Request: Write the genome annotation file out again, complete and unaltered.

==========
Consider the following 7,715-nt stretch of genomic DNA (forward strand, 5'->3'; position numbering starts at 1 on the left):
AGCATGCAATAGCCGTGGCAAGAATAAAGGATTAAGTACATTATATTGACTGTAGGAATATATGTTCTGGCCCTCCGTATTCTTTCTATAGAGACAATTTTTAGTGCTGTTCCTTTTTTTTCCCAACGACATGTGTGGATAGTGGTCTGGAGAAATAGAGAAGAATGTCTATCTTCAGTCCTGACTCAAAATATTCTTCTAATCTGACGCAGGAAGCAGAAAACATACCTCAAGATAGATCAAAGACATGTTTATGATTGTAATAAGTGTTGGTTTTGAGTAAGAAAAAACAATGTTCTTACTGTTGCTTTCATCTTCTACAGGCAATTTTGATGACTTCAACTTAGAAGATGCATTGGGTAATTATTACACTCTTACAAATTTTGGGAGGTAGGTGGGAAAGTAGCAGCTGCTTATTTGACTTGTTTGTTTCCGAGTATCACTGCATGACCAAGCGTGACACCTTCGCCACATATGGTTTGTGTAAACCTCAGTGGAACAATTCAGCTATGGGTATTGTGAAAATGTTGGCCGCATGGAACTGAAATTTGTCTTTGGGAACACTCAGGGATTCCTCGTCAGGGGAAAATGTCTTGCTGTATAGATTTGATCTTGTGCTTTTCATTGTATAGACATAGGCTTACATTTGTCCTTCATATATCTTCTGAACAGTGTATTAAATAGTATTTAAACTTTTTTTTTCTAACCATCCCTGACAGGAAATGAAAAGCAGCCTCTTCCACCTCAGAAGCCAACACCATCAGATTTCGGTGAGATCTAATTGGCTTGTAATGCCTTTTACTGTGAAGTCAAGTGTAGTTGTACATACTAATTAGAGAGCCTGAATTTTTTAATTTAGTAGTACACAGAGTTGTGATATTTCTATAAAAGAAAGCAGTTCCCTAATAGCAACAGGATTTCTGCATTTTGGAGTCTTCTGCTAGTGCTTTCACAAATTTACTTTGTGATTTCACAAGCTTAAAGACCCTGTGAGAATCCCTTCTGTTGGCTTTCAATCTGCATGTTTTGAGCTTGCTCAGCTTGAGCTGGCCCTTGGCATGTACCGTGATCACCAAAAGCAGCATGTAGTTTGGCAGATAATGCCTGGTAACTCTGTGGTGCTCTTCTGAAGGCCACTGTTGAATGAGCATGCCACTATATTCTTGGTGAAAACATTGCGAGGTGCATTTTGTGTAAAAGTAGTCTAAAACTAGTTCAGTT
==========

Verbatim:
Consider the following 7,715-nt stretch of genomic DNA (forward strand, 5'->3'; position numbering starts at 1 on the left):
AGCATGCAATAGCCGTGGCAAGAATAAAGGATTAAGTACATTATATTGACTGTAGGAATATATGTTCTGGCCCTCCGTATTCTTTCTATAGAGACAATTTTTAGTGCTGTTCCTTTTTTTTCCCAACGACATGTGTGGATAGTGGTCTGGAGAAATAGAGAAGAATGTCTATCTTCAGTCCTGACTCAAAATATTCTTCTAATCTGACGCAGGAAGCAGAAAACATACCTCAAGATAGATCAAAGACATGTTTATGATTGTAATAAGTGTTGGTTTTGAGTAAGAAAAAACAATGTTCTTACTGTTGCTTTCATCTTCTACAGGCAATTTTGATGACTTCAACTTAGAAGATGCATTGGGTAATTATTACACTCTTACAAATTTTGGGAGGTAGGTGGGAAAGTAGCAGCTGCTTATTTGACTTGTTTGTTTCCGAGTATCACTGCATGACCAAGCGTGACACCTTCGCCACATATGGTTTGTGTAAACCTCAGTGGAACAATTCAGCTATGGGTATTGTGAAAATGTTGGCCGCATGGAACTGAAATTTGTCTTTGGGAACACTCAGGGATTCCTCGTCAGGGGAAAATGTCTTGCTGTATAGATTTGATCTTGTGCTTTTCATTGTATAGACATAGGCTTACATTTGTCCTTCATATATCTTCTGAACAGTGTATTAAATAGTATTTAAACTTTTTTTTTCTAACCATCCCTGACAGGAAATGAAAAGCAGCCTCTTCCACCTCAGAAGCCAACACCATCAGATTTCGGTGAGATCTAATTGGCTTGTAATGCCTTTTACTGTGAAGTCAAGTGTAGTTGTACATACTAATTAGAGAGCCTGAATTTTTTAATTTAGTAGTACACAGAGTTGTGATATTTCTATAAAAGAAAGCAGTTCCCTAATAGCAACAGGATTTCTGCATTTTGGAGTCTTCTGCTAGTGCTTTCACAAATTTACTTTGTGATTTCACAAGCTTAAAGACCCTGTGAGAATCCCTTCTGTTGGCTTTCAATCTGCATGTTTTGAGCTTGCTCAGCTTGAGCTGGCCCTTGGCATGTACCGTGATCACCAAAAGCAGCATGTAGTTTGGCAGATAATGCCTGGTAACTCTGTGGTGCTCTTCTGAAGGCCACTGTTGAATGAGCATGCCACTATATTCTTGGTGAAAACATTGCGAGGTGCATTTTGTGTAAAAGTAGTCTAAAACTAGTTCAGTT